It seemed more than a little ironic that only a week after being royally peeved about an incident described in our letters to the editor I was sitting in a presentation called Be More Than a Bystander.
Capping a day of meetings and presentations aimed at reducing violence toward women, BC Lions’ centreAngus Reid (who announced his retirement a few days later) was standing before an audience of several dozen, talking about a program he and teammates deliver. It targets high school students, encouraging young males not to tolerate inappropriate behavior or attitudes toward females. Be More Than a Bystander.
The letter to the editor, written by our office manager here at the Advance, described two incidents in which her elderly mother could have used someone who was willing to be more than a bystander. In the first, a driver apparently went out of his way to swerve over and drive through water as Mom walked along the sidewalk. She stood, drenched, as the vehicle drove merrily on its way.
Only days later, again out on a sidewalk, Mom was knocked over by an loosely leashed dog whose owner called out that the animal “just wants to make friends.” He stood chatting with another pedestrian while Mom, who landed on her face, struggled to her feet. Makes you think that a little baseball bat justice might be in order, doesn’t it?
In another meeting organized before the Be More Than a Bystander presentation, I sat in a group that ended up being about three dozen strong, learning about an Interagency Case Assessment Team (ICAT) that has formed locally in an attempt to head off serious domestic abuse cases before they spin out of control.
ICAT brings together representatives of the RCMP and local social service agencies to discuss potential problem cases and to formulate plans to deal with them. Sitting in a circle listening to a presentation by members of another ICAT team from the Vernon area were social workers, First Nations women, educators, case workers, church leaders and citizens representing pretty much every agency and organization in the valley. It was an impressive turnout and the discussion was open and interesting.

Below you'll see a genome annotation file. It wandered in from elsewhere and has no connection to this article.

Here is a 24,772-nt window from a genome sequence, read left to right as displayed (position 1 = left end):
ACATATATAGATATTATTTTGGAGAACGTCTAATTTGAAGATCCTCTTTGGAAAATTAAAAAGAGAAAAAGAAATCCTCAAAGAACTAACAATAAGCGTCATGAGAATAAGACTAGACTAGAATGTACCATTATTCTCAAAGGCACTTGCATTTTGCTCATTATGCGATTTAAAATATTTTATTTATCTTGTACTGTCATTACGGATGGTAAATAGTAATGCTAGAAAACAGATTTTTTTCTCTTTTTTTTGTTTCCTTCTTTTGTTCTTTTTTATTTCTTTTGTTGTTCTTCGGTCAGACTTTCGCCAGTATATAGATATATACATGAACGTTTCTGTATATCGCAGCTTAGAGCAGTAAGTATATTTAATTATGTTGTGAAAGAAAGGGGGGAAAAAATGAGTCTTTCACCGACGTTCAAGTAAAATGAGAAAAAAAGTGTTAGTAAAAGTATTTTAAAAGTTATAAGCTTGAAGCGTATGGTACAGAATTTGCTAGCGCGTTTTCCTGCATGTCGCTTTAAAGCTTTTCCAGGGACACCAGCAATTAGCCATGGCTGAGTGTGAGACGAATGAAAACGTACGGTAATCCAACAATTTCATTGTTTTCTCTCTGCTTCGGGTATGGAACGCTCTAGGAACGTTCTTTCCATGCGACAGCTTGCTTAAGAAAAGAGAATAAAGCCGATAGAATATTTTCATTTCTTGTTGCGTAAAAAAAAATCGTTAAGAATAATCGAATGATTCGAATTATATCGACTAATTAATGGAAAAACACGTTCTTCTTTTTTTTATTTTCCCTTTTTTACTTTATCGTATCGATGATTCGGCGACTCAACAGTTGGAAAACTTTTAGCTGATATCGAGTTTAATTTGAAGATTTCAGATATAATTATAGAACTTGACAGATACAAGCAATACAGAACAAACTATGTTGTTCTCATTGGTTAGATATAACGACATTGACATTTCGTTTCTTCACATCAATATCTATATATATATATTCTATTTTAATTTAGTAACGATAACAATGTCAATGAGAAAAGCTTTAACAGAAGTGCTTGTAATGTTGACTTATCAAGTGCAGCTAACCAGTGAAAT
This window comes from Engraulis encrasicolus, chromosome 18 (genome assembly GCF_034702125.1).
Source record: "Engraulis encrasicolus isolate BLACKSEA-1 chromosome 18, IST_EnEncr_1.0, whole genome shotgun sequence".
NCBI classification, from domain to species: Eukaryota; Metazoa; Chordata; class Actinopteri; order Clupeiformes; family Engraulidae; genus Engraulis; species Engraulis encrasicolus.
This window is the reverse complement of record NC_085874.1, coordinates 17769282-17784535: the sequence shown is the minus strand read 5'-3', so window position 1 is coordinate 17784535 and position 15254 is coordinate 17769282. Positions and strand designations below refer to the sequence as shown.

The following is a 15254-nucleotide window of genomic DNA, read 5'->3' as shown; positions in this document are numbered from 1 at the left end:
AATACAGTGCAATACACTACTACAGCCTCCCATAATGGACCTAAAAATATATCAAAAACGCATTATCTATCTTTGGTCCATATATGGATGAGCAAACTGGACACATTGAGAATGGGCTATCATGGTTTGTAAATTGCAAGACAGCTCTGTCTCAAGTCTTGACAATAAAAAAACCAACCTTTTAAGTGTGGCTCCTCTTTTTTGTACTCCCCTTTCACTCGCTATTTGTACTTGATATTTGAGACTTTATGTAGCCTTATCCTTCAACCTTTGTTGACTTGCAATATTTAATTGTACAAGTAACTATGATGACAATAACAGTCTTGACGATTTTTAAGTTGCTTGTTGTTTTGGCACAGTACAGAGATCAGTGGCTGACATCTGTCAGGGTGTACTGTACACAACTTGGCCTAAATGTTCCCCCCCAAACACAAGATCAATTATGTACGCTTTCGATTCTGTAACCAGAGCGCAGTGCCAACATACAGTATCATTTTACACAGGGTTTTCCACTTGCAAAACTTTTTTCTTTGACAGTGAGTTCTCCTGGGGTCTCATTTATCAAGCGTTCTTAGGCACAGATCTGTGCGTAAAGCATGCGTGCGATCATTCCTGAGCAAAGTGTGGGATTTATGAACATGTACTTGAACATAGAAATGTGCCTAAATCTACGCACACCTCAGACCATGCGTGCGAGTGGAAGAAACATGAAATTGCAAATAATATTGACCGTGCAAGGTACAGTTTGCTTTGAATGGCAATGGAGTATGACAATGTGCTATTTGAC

But I couldn’t help but wonder how this willingness for all these people to get together to talk about the abuse of (mostly) women squares with a community where an elderly woman out for her daily walk gets soaked by an idiot driver and then ignored by a dog owner after his animal has knocked her over. It seems like willful ignorance still exists among us, despite efforts to combat abuse.
During the day of his visit, Reid spoke to a group of high school students. Having heard him speak and watched a video about the Be More Than a Bystander program, I have no doubt that male students walked away thinking about ways in which they might approach other males who are behaving badly toward females. And I hope that the message sticks.
After Reid spoke on Tuesday evening, I talked to him briefly, sharing my thoughts about how the program might work to bring in sports teams, recruiting young athletes to become part of the Be More Than a Bystander team. These young men are often influential among their peers and to engage them in their teen years is a great investment in their future, and that of their community. It’s a strong message to send that they can play affirmative roles that not only protect the safety of others but prepares them for fatherhood and careers.
For those of us who are just a little past the target age of Be More Than a Bystander, we could make a commitment to keep an eye out for each other’s safety. It doesn’t mean taking a baseball bat to an ignorant dog walker or throwing rocks through vehicle windows. But it does mean not turning a blind eye and, at the very least, stopping to offer a hand to someone in need. We can all play a role in what is generally a pretty safe community. No one, of any age, should be made to feel fearful when they are walking along our streets.
Lorne Eckersley is the publisher of the Creston Valley Advance.